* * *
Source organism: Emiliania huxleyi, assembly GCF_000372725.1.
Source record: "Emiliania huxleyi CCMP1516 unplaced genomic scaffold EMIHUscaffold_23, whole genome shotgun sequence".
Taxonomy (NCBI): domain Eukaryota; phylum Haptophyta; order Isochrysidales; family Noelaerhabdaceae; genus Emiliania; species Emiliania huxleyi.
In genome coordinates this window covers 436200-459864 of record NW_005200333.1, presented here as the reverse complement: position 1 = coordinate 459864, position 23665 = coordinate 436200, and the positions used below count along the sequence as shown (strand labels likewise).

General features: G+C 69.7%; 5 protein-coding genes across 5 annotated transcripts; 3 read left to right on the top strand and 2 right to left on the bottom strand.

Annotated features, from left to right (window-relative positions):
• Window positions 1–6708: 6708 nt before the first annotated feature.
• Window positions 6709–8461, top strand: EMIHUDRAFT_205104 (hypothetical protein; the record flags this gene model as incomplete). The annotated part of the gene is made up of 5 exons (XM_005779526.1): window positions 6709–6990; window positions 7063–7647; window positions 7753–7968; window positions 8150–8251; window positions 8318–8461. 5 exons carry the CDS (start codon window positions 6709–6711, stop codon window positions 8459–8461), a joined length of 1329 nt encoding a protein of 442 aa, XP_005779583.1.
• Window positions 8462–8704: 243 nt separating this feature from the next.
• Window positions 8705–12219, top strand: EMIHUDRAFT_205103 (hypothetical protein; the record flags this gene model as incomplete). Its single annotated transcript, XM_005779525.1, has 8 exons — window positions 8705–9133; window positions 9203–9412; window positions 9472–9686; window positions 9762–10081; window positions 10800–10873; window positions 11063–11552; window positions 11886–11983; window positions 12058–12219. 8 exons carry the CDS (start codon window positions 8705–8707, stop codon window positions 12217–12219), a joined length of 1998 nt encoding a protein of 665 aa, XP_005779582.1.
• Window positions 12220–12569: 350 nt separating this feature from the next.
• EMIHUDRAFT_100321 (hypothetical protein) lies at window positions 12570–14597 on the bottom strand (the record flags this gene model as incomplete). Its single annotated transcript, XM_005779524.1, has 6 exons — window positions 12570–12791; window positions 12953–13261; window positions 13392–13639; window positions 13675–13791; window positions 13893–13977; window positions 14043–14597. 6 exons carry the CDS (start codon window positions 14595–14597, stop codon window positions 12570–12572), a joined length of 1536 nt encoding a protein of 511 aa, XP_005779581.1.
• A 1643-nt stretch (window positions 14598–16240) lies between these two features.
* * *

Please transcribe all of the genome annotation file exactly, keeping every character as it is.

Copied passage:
Source organism: Emiliania huxleyi, assembly GCF_000372725.1.
Source record: "Emiliania huxleyi CCMP1516 unplaced genomic scaffold EMIHUscaffold_23, whole genome shotgun sequence".
Taxonomy (NCBI): domain Eukaryota; phylum Haptophyta; order Isochrysidales; family Noelaerhabdaceae; genus Emiliania; species Emiliania huxleyi.
In genome coordinates this window covers 436200-459864 of record NW_005200333.1, presented here as the reverse complement: position 1 = coordinate 459864, position 23665 = coordinate 436200, and the positions used below count along the sequence as shown (strand labels likewise).

General features: G+C 69.7%; 5 protein-coding genes across 5 annotated transcripts; 3 read left to right on the top strand and 2 right to left on the bottom strand.

Annotated features, from left to right (window-relative positions):
• Window positions 1–6708: 6708 nt before the first annotated feature.
• Window positions 6709–8461, top strand: EMIHUDRAFT_205104 (hypothetical protein; the record flags this gene model as incomplete). The annotated part of the gene is made up of 5 exons (XM_005779526.1): window positions 6709–6990; window positions 7063–7647; window positions 7753–7968; window positions 8150–8251; window positions 8318–8461. 5 exons carry the CDS (start codon window positions 6709–6711, stop codon window positions 8459–8461), a joined length of 1329 nt encoding a protein of 442 aa, XP_005779583.1.
• Window positions 8462–8704: 243 nt separating this feature from the next.
• Window positions 8705–12219, top strand: EMIHUDRAFT_205103 (hypothetical protein; the record flags this gene model as incomplete). Its single annotated transcript, XM_005779525.1, has 8 exons — window positions 8705–9133; window positions 9203–9412; window positions 9472–9686; window positions 9762–10081; window positions 10800–10873; window positions 11063–11552; window positions 11886–11983; window positions 12058–12219. 8 exons carry the CDS (start codon window positions 8705–8707, stop codon window positions 12217–12219), a joined length of 1998 nt encoding a protein of 665 aa, XP_005779582.1.
• Window positions 12220–12569: 350 nt separating this feature from the next.
• EMIHUDRAFT_100321 (hypothetical protein) lies at window positions 12570–14597 on the bottom strand (the record flags this gene model as incomplete). Its single annotated transcript, XM_005779524.1, has 6 exons — window positions 12570–12791; window positions 12953–13261; window positions 13392–13639; window positions 13675–13791; window positions 13893–13977; window positions 14043–14597. 6 exons carry the CDS (start codon window positions 14595–14597, stop codon window positions 12570–12572), a joined length of 1536 nt encoding a protein of 511 aa, XP_005779581.1.
• A 1643-nt stretch (window positions 14598–16240) lies between these two features.